2.2.1 Standard Implicatures
Although Grice (1978) indicated that he wished to withhold the term implicature from inferences that only express the maxims themselves (as opposed to flouting the maxims), I have started with this category in order to illustrate how we unconsciously abide by CP and use it to make sense of the utterances we hear. I shall use examples in my classroom to show that, sometimes, the observance of CP might be universal and transferable from my learners’ L1.
Me: How many siblings have you got?
Student: I have 5 brothers.
I can infer from common understanding of this maxim, albeit unconscious, that the student is being as informative as possible and thus implying that he has no more than 5 brothers, although semantically, the statement could imply that he has more than 5 brothers.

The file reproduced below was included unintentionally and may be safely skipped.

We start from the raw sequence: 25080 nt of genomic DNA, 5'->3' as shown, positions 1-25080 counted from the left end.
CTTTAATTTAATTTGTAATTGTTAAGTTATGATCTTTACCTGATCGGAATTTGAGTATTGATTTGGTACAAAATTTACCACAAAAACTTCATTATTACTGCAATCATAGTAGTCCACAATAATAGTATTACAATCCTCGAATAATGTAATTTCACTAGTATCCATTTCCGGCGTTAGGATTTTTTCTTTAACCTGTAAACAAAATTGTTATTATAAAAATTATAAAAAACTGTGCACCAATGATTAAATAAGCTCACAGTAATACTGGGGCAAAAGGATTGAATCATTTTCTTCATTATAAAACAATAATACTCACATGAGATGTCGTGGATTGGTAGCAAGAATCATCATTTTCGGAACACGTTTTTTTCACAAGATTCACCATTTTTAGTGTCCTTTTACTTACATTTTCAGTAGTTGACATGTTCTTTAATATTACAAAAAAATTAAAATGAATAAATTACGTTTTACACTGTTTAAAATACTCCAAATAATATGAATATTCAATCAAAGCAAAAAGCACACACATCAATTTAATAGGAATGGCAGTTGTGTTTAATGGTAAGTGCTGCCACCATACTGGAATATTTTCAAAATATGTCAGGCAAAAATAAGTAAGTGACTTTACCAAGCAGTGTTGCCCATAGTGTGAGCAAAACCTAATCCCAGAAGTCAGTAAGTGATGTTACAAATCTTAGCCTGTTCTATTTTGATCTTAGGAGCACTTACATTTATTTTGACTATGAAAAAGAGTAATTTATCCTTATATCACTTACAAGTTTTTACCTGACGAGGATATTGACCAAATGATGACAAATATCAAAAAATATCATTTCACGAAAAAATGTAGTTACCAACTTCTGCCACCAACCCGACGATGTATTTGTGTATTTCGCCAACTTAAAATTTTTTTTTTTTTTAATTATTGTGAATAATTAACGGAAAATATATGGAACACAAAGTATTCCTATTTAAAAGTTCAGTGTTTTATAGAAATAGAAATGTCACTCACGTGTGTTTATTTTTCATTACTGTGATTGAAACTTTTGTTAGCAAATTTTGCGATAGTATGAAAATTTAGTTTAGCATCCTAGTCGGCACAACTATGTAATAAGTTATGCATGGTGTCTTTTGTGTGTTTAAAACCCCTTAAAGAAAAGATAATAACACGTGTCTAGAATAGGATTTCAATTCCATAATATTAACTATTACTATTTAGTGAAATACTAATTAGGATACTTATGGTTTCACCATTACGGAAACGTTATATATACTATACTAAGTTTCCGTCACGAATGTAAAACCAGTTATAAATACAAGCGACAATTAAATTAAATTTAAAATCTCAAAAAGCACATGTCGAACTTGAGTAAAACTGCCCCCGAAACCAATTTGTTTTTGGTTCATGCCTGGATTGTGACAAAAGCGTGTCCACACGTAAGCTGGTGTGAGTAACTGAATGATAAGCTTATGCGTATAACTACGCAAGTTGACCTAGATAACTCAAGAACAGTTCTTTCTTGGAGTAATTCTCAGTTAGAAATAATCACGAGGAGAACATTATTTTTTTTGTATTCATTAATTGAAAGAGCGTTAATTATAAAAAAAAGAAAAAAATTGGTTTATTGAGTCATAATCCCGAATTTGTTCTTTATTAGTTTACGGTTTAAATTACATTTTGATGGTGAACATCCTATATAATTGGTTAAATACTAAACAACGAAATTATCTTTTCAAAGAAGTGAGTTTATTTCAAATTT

When the student asserts that he has 5 brothers in (ii), I believe he indeed has 5 brothers and has adequate evidence that this is so.
Consider also this question.
(iv) Student: What does ‘greedy’ mean?
This implicates that the student is asking this question sincerely, does not know what ‘greedy’ means, and requires this information. (Levinson, 1983)
Me: Is Claudio in school today?
Student: He’s sick.
The student’s utterance is not a non-sequitor one. It implies that Maria was not in school by giving the reason that she was ill.
(vi) Student: I did my homework and went to sleep.
Although the ‘and’ seems ambiguous semantically and could be taken to mean ‘also’, the meaning ‘and then’ is understood.
2.2.2 Generalized Conversational Implicatures